As promised when I released my chip-8
emulator and debugger, I have some old emulators and debuggers to release.
I encountered some unexpected detours, but finally have things ready.
I'm starting with my Microchip PIC emulators (PICEMU), both 12-bit core and 14-bit core. Although they started from common code, they diverged during development and I never completely re-integrated them, and so there are 2 sets of source code.
P12 is the 12-bit core, with a specific configuration to emulate the 12C509A processor. The source and executable are at github.com/datapackrat/Microchip-PIC-12-bit-core
. P12_SRC.ZIP is the source, with documentation and .BAT files to build the project. P12C509A.ZIP is the executable, with documentation and demo files. COMPILER.ZIP is the C compiler (DeSmet C) used to build the project. P12C509A.TXT is the documentation by itself, in case you want to look things over before getting the whole project.
P14 is the 14-bit core, with specific configurations to emulate the 12F675, 16F84A, 16F648A, and 16F877 processors. The source and executables are at github.com/datapackrat/Microchip-PIC-14-bit-core
. P14_SRC.ZIP is the source, with documentation and .BAT files to build the various configurations. P12F675.ZIP, P16F84A.ZIP, P16f648A.ZIP, and P16F877.ZIP are the executables with documentation and demo files. COMPILER.ZIP is the C compiler (DeSmet C) used to build the project. The documentation files for the chip-specific builds are also available.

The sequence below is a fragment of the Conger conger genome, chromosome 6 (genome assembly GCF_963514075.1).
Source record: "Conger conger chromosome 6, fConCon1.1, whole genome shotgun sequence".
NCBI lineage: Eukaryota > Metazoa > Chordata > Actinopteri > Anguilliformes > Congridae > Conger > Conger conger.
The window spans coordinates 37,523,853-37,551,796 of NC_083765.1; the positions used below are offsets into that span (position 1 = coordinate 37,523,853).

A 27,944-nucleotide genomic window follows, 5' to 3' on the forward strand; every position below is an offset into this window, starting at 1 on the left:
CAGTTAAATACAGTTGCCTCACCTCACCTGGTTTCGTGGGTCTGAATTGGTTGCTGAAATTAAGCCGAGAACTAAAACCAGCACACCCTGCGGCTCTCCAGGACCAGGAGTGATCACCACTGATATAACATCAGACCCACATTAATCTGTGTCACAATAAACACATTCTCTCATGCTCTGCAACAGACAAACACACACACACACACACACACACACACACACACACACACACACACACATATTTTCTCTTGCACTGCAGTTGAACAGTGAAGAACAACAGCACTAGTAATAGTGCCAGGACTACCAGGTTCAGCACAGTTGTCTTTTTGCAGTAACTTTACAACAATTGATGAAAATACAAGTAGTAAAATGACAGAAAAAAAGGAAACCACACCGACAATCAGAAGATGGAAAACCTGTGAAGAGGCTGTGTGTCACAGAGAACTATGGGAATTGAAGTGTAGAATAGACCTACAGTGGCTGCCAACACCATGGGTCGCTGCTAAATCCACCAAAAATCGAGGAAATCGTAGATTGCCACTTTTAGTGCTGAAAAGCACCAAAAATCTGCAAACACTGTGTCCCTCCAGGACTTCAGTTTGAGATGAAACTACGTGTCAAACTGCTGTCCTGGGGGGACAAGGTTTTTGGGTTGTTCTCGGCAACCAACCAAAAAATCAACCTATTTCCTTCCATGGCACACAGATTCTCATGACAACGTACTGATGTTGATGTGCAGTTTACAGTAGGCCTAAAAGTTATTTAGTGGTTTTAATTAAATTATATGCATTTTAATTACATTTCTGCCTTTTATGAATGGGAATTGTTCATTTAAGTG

I also wrote a disassembler, PICDIS, for both the 12-bit and 14-bit cores as a single program, available at github.com/datapackrat/Microchip-PIC-disassembler
. PDSRC05.ZIP is the source, PICDIS05.ZIP is the executable, and COMPILER.ZIP is the C compiler (DeSmet) used to build the project.
Remember, these are DOS programs. To run them under modern Windows releases, you need to use DOSBOX. I suggest the DOSBOX-STAGING fork from dosbox-staging.github.io
for reasons I will describe below.
There is a file called DOSBOX.README.TXT in all the source and executable downloads that describes how to setup DOSBOX for best performance.
The various versions of PICEMU will note the available video modes and use the "Best Available" video (this can be over-ridden). The preferred UI uses 132 x 50 text mode (VESA), but will fall back to 80 x 50 text mode (VGA) and 80 x 25 text (standard video). It turns out that the standard DOSBOX program from DOSBOX.COM
does not support 132 x 50 VESA text, but the DOSBOX-STAGING fork does.
I also found a bug in both DOSBOX and DOSBOX-STAGING that broke the gets() function in PICDIS. I've coded a replacement that works, hopefully a later release will fix the bug.
A note about the PALIGN program in the PICEMU source files -- when I wrote PICEMU, I needed to squeeze all the speed possible from the programs. This means aligning code and data on 32-bit (4 byte) boundaries as much as possible. So various #IFDEF blocks were put in the source code to place NOPs and dummy data bytes to align code and data as much as possible. The PALIGN program looked at the link map and optionally the speed of executing a known task to determine which #IFDEF blocks were needed for optimal alignment.
However, with the processors available in 2020, PALIGN isn't needed anymore. With "core=dynamic" in the configuration for DOSBOX, a reasonable processor (I'm using a i7-4770) runs PICEMU faster then an actual PIC processor. Rather than play around with removing the #IFDEF blocks and PALIGN and risk breaking something, I decided to leave them alone.